I think I learned the meaning of life that day. I just didn’t know it yet.

It was the week after graduating high school. We figured we had all the freedom in the world now but we weren’t even sure what to do with it. So we just dicked around in Boston Common, laid about and stared at the sky. Given all our options, it seemed like the best choice.

I used to stare at the clouds a lot when I was younger. Dad used to love looking at the sky. He’d say, “That one looks like a mastadon!” I thought he’d made that word up. He liked to make up names for constellations too. To this day, I still remember where to find Pac-Man and Titania. And Dad’s star.

So it surprised me when Dizzie said, “That cloud looks like Pac-Man.” She pointed and sure enough, the cloud looked like a cheese wedge with a piece cut out. Even as we spoke, though, it was breaking apart into something unrecognizable. Clouds were like that. At first glance, they just drift along, boring and white. But as soon as you focus on a cloud, try to learn it like a painting, then it’s already halfway gone.

“I wonder where the ghosts are?” Chev joked.

I thought about it for a moment.

“Maybe we’re the ghosts,” I said without thinking. Everyone laughed. I smiled.

“Hey, Dakota,” Dizzie nudged him. “Better watch out for clouds when you’re flying off to Canada. Don’t want to get eaten, eh?”

We all knew Dakota was going back to Ontario but now it was finally dawning on us. I think it was hitting Dizzie the hardest because she rarely let the subject drop. We didn’t even see Kira much since she’d gone to college and now another bandmate, another friend was completely gone.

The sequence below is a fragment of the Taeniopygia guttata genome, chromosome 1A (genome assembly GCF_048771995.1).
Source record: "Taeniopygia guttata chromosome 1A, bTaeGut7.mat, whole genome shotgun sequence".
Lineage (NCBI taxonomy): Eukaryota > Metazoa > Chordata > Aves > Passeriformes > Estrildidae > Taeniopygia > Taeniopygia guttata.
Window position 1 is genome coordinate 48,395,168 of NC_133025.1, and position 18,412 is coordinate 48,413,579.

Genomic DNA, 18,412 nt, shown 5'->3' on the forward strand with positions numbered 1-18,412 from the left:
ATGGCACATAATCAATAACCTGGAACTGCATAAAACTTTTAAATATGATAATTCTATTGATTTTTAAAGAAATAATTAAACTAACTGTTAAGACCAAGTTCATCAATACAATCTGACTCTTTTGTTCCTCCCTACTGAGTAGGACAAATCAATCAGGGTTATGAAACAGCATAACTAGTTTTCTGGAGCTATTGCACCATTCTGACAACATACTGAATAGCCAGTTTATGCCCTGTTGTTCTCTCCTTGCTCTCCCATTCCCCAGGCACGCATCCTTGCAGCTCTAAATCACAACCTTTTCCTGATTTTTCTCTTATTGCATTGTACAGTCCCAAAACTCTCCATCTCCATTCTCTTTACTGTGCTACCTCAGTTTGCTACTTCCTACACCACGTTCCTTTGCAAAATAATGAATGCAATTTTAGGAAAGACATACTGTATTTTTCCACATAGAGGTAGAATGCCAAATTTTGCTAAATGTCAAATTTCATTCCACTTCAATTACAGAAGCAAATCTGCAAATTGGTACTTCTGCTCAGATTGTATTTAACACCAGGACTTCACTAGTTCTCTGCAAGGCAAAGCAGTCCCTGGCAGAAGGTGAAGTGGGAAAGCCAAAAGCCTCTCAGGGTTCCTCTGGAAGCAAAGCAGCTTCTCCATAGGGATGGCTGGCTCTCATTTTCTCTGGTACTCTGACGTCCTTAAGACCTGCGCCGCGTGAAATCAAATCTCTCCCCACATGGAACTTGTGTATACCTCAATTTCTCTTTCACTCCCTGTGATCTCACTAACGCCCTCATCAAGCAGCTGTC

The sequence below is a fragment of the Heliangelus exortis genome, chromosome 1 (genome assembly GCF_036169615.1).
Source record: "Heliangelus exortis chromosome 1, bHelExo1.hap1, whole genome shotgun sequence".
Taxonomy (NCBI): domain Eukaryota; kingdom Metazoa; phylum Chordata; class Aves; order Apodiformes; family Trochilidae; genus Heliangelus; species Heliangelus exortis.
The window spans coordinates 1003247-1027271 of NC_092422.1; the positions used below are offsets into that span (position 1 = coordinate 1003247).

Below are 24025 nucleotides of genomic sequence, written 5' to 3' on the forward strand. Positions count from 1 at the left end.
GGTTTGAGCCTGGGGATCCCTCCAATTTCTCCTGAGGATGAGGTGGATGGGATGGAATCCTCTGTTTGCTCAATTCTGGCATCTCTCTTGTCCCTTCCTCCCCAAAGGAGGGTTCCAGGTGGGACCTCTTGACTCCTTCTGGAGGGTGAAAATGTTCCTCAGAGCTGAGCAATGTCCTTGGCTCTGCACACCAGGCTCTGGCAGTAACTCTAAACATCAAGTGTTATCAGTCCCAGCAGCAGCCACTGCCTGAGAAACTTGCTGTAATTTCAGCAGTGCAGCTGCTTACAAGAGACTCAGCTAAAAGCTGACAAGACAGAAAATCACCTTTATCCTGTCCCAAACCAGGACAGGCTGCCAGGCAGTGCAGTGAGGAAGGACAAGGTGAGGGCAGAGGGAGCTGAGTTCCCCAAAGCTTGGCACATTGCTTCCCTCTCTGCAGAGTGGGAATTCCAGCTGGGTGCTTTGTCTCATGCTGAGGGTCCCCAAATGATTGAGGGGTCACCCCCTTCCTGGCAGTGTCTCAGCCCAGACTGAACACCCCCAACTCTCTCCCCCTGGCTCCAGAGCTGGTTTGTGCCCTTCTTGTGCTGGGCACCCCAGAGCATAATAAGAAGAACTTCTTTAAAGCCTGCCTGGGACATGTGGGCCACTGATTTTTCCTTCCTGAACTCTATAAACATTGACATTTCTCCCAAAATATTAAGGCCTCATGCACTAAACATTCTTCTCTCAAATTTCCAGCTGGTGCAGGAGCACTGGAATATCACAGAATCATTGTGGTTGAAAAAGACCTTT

“That’s okay,” Dakota pulled out some grass from the ground. “Didn’t you know? Canada’s got mounties with flying moose that shoot lasers out of their eyes.”

“The Canadian airforce? Well, I guess you guys need something to protect all your maple syrup. I still don’t know why you want to live in America’s hat. Is the view that good up there?”

“From the top bunk? Yeah. It’s not bad. How is it being our bitch?”


Chev chuckled. “Yeah. They’re bigger and on top.” He and Dakota made an awkward high-five from the ground.

“You’re not supposed to defend him, douchebag! You’re American.”

“As apple pie, Diz. But the man’s got you on the ropes. I gotta reco’nize that.”

“Screw you!” Dizzie rolled over to look at me and I stayed frozen. “What about you, Sadie lady? You’re always so quiet!” She ignored Chev who whispered “you’re always so loud” so that we could barely hear it.

I’d been looking at the Pac-Man cloud the entire time. It was just three small wisps now and even those were turning into vapor. “I’m just looking at the clouds.”

“See anything interesting? Flying moose?”

“No. Just regular clouds.”

“Hey!” Chev said. “Look at that one!”

“What is it, Chev? Is it your mom?”

“No! That one looks like a dong!” He laughed.

Our eyes immediately looked to where his finger was waving. He’d sat up in his excitement. But very clearly, just above the treeline, was an erect cloud penis, complete with two balls. We stood up to get a good look and were knocked down by laughter again.

I think I learned the meaning of life that day. Then again, I’m not sure how much meaning life really has.


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Filed under Novel, Session XIX

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